Effectiveness of a brief parental intervention to prevent problematic screen media use in children four to seven years of age – a prospective, controlled cluster study

Screen media usage is a major public health issue. The ideal path of age-adequate media use in the family runs from protecting small children from screen media exposure to limiting time, content and bedroom media ownership as well as accompanying responsible use of elder children to a step-by-step release of youths into taking on their own responsibility for a limited, skilled and critically informed use. Media education is a challenge for the majority of parents, and real media use paths are far from this ideal, with dire consequences: Longitudinal studies report excessive use of screen media during childhood to be connected to a number of negative outcomes, namely tobacco use, obesity, poor educational performance, alcohol use and drug use, decreased sleep quality, loss of empathy/aggression, and video game dependency. Children with lower socio economic status are more severely affected: This is true for all three sub dimensions of problematic media use (equipment/time, content and functionality). In Germany, 10-year-olds with low parental education level owned TV three times more often and gaming consoles four times more often than in high parental education families. Daily usage times as well as bedroom screen equipment increase substantially during kindergarten and elementary school years. Higher bedroom screen equipment is associated with longer screen time, which in turn goes along with the consumption of a higher percentage of problematic content Media use paths are difficult to change once they are established.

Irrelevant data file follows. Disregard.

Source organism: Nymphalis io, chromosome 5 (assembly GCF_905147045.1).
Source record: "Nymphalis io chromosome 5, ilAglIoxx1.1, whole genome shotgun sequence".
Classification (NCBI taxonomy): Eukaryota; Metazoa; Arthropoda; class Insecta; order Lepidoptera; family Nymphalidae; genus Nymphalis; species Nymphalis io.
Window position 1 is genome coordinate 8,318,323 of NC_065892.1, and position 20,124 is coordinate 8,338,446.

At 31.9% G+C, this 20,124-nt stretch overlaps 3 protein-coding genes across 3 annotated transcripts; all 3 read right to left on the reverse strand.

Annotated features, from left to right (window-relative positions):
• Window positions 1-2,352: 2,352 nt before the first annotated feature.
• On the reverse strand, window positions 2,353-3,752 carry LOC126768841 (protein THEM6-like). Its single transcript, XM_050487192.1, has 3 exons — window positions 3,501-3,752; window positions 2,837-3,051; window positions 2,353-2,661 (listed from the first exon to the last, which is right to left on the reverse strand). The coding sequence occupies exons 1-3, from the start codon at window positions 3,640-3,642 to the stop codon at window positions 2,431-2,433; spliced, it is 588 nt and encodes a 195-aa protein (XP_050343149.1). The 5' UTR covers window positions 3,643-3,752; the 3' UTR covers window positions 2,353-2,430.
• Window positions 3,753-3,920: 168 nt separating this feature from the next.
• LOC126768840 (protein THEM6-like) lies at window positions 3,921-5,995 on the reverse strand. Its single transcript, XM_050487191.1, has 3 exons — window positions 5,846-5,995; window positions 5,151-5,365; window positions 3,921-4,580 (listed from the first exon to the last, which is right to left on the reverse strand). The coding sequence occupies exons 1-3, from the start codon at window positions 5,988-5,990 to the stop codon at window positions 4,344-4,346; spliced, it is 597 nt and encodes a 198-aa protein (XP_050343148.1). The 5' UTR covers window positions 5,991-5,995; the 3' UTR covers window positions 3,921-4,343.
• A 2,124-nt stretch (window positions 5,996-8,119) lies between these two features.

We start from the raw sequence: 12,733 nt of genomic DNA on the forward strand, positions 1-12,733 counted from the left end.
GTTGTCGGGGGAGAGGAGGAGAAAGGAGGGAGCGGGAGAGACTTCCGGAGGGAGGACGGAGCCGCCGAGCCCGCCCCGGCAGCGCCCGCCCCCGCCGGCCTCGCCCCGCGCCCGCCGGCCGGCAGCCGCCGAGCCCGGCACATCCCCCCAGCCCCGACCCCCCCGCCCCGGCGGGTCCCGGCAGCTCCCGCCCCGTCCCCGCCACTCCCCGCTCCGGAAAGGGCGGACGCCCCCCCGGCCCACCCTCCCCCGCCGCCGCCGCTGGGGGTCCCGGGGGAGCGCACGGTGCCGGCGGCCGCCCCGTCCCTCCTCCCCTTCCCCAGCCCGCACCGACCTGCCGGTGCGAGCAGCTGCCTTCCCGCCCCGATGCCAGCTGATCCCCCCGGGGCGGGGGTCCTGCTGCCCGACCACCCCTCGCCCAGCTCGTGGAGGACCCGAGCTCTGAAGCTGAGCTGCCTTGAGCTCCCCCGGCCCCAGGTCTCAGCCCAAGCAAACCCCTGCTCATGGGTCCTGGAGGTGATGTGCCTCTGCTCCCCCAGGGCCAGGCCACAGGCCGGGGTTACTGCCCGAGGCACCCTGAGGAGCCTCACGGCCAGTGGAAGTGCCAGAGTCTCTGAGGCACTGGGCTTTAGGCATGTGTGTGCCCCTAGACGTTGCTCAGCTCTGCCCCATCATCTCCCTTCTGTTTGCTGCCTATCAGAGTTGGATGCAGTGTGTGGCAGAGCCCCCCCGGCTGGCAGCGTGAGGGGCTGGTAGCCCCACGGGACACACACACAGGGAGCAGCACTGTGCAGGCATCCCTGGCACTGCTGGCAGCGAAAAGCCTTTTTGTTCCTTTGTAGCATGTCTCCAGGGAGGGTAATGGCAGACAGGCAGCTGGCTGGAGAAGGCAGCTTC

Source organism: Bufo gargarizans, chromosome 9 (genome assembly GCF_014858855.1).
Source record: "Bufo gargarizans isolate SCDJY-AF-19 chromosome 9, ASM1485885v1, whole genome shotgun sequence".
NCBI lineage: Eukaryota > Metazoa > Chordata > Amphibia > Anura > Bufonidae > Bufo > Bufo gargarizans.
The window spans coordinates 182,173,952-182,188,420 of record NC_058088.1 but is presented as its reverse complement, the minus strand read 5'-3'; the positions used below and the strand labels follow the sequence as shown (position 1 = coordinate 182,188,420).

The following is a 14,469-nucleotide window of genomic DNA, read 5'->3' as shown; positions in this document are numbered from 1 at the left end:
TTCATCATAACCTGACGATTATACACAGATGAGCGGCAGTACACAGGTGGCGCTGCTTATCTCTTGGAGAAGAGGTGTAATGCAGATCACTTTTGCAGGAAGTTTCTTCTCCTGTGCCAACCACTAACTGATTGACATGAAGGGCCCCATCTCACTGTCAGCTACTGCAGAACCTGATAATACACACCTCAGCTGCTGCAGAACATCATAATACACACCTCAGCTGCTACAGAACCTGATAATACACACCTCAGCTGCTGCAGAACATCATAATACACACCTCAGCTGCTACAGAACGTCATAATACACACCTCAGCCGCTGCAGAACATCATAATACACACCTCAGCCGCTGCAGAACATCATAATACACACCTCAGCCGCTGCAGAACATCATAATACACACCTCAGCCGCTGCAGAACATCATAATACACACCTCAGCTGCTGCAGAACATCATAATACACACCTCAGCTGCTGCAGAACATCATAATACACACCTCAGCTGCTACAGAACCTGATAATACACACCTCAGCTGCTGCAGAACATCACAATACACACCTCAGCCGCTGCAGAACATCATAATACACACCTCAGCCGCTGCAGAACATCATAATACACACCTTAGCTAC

Primary prevention of problematic media use is a neglected issue although ever younger age groups spend ever increasing portions of their time with screen media. A universal preventive approach has been successfully implemented internationally, but neglected in Germany except for a few promising approaches still lacking evaluation of effectiveness. The only German RCT evaluated universal intervention developed by CRI-LS showed a short-term reduction for bedroom screen equipment, reduction of dysfunctional use and improved school achievement. Based on these findings, CRI-LS developed a new parent- targeted intervention to reduce problematic media use in children that takes into account current neuropsychological, psychosocial, and media effects research including recent findings on risk factors for addictive use of the internet and of video games, it uses a new integrated approach addressing all three dimensions of problematic media use (time, content and functionality). The aim is a reduction in screen time and media equipment in children´s bedrooms by way of supporting and informing parents.

Prof. Dr. Eva-Maria Bitzer
-subproject leader-
Freiburg University of Education
PD Dr. Thomas Mößle
Criminological Research Institute of Lower Saxony
Hanna Schwendemann
Freiburg University of Education
hanna.schwendemann@ph-freiburg.dein parental leave
Anja Stiller
Criminological Research Institute of Lower Saxony
Simone Flaig
Freiburg University of Education
Lea Kuntz
Freiburg University of Education

MEDIA PROTECT e.V. is a non profit association and an associated member of the HLCA consortium. Please contact Paula Bleckmann.